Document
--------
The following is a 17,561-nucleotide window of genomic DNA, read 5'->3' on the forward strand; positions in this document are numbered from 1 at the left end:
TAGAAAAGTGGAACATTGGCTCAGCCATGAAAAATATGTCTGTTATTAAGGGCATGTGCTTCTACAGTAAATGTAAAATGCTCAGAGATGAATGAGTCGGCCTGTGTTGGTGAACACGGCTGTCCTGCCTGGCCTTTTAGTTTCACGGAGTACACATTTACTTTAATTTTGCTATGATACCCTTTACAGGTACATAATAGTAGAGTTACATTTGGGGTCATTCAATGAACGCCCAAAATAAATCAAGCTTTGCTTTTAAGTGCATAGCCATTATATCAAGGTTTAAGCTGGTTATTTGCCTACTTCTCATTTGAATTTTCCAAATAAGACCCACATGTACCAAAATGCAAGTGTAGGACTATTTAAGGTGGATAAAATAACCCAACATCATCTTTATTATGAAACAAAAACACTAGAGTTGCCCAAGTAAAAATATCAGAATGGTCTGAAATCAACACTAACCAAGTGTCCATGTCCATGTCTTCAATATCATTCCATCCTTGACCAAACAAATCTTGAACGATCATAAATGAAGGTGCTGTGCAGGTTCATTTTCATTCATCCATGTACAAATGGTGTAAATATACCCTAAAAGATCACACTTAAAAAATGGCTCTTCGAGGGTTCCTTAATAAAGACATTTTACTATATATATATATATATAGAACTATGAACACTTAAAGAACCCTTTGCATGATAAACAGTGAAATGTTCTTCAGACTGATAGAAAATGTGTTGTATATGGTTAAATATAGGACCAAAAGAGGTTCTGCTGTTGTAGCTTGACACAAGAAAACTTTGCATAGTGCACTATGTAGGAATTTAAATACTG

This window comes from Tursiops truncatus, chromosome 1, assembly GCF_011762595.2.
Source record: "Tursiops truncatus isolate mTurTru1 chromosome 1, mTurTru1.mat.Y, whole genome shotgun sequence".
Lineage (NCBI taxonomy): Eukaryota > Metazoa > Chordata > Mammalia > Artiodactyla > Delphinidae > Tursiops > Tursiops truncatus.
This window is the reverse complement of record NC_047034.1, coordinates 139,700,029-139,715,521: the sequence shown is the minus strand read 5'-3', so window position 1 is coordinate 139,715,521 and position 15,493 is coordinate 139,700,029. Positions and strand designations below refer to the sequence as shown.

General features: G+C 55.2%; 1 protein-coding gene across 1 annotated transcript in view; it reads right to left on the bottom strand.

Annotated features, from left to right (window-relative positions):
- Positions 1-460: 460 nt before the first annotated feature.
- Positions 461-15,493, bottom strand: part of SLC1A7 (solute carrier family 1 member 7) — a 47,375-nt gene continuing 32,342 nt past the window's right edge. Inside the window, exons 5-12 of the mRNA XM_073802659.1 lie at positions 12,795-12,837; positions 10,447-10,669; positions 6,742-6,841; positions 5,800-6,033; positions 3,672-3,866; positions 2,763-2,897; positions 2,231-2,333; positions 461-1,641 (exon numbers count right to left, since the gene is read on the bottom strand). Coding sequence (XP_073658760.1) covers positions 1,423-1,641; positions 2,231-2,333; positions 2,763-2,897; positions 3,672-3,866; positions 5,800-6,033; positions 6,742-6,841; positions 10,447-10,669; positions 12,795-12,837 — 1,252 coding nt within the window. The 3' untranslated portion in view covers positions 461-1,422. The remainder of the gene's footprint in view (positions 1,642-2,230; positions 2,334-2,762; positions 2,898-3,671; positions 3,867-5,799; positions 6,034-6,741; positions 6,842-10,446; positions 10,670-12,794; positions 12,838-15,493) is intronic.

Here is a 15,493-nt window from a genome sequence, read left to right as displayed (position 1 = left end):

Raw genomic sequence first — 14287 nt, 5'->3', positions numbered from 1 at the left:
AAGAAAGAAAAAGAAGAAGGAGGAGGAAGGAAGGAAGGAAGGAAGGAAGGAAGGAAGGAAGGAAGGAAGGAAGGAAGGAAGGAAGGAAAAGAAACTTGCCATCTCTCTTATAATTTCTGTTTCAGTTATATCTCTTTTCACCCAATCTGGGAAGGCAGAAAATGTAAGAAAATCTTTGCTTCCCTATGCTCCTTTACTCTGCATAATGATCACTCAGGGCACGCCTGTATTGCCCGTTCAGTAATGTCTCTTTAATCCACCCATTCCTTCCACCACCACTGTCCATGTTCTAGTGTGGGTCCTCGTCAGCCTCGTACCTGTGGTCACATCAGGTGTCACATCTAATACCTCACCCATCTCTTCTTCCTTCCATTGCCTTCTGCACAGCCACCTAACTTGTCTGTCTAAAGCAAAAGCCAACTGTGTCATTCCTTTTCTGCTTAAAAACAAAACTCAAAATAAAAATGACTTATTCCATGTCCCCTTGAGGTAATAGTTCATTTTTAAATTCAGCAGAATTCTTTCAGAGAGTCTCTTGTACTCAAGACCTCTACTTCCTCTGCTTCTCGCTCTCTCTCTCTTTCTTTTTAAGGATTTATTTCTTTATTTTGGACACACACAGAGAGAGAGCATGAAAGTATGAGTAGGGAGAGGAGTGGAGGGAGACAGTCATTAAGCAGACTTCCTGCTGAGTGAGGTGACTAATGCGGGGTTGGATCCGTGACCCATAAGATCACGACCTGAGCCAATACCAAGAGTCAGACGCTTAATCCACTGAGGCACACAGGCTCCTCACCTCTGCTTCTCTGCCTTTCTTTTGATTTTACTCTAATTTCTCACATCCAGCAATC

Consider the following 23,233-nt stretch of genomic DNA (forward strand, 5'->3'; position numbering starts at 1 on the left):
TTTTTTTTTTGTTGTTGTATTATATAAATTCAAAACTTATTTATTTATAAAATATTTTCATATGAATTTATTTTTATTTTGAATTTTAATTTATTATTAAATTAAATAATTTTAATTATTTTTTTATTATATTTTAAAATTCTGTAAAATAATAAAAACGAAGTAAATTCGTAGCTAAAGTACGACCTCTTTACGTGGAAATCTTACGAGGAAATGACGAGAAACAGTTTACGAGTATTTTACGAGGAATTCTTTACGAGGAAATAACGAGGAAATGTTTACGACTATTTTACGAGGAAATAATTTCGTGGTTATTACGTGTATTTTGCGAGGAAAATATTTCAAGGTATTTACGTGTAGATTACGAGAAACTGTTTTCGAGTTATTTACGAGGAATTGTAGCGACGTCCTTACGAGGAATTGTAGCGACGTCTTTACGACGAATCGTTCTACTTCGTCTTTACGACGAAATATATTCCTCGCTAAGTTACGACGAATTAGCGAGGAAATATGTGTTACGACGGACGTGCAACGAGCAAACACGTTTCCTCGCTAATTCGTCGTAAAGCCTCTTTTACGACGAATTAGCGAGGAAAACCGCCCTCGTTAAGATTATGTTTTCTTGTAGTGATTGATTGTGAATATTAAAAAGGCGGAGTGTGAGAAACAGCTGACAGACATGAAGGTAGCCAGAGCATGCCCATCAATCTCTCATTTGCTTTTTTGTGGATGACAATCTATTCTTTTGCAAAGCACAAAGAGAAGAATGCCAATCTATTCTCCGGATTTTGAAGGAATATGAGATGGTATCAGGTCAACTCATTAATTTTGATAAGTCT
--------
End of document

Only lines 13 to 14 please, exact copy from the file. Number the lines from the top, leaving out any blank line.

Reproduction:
AAGAAAGAAAAAGAAGAAGGAGGAGGAAGGAAGGAAGGAAGGAAGGAAGGAAGGAAGGAAGGAAGGAAGGAAGGAAGGAAGGAAGGAAAAGAAACTTGCCATCTCTCTTATAATTTCTGTTTCAGTTATATCTCTTTTCACCCAATCTGGGAAGGCAGAAAATGTAAGAAAATCTTTGCTTCCCTATGCTCCTTTACTCTGCATAATGATCACTCAGGGCACGCCTGTATTGCCCGTTCAGTAATGTCTCTTTAATCCACCCATTCCTTCCACCACCACTGTCCATGTTCTAGTGTGGGTCCTCGTCAGCCTCGTACCTGTGGTCACATCAGGTGTCACATCTAATACCTCACCCATCTCTTCTTCCTTCCATTGCCTTCTGCACAGCCACCTAACTTGTCTGTCTAAAGCAAAAGCCAACTGTGTCATTCCTTTTCTGCTTAAAAACAAAACTCAAAATAAAAATGACTTATTCCATGTCCCCTTGAGGTAATAGTTCATTTTTAAATTCAGCAGAATTCTTTCAGAGAGTCTCTTGTACTCAAGACCTCTACTTCCTCTGCTTCTCGCTCTCTCTCTCTTTCTTTTTAAGGATTTATTTCTTTATTTTGGACACACACAGAGAGAGAGCATGAAAGTATGAGTAGGGAGAGGAGTGGAGGGAGACAGTCATTAAGCAGACTTCCTGCTGAGTGAGGTGACTAATGCGGGGTTGGATCCGTGACCCATAAGATCACGACCTGAGCCAATACCAAGAGTCAGACGCTTAATCCACTGAGGCACACAGGCTCCTCACCTCTGCTTCTCTGCCTTTCTTTTGATTTTACTCTAATTTCTCACATCCAGCAATC

Consider the following 23,233-nt stretch of genomic DNA (forward strand, 5'->3'; position numbering starts at 1 on the left):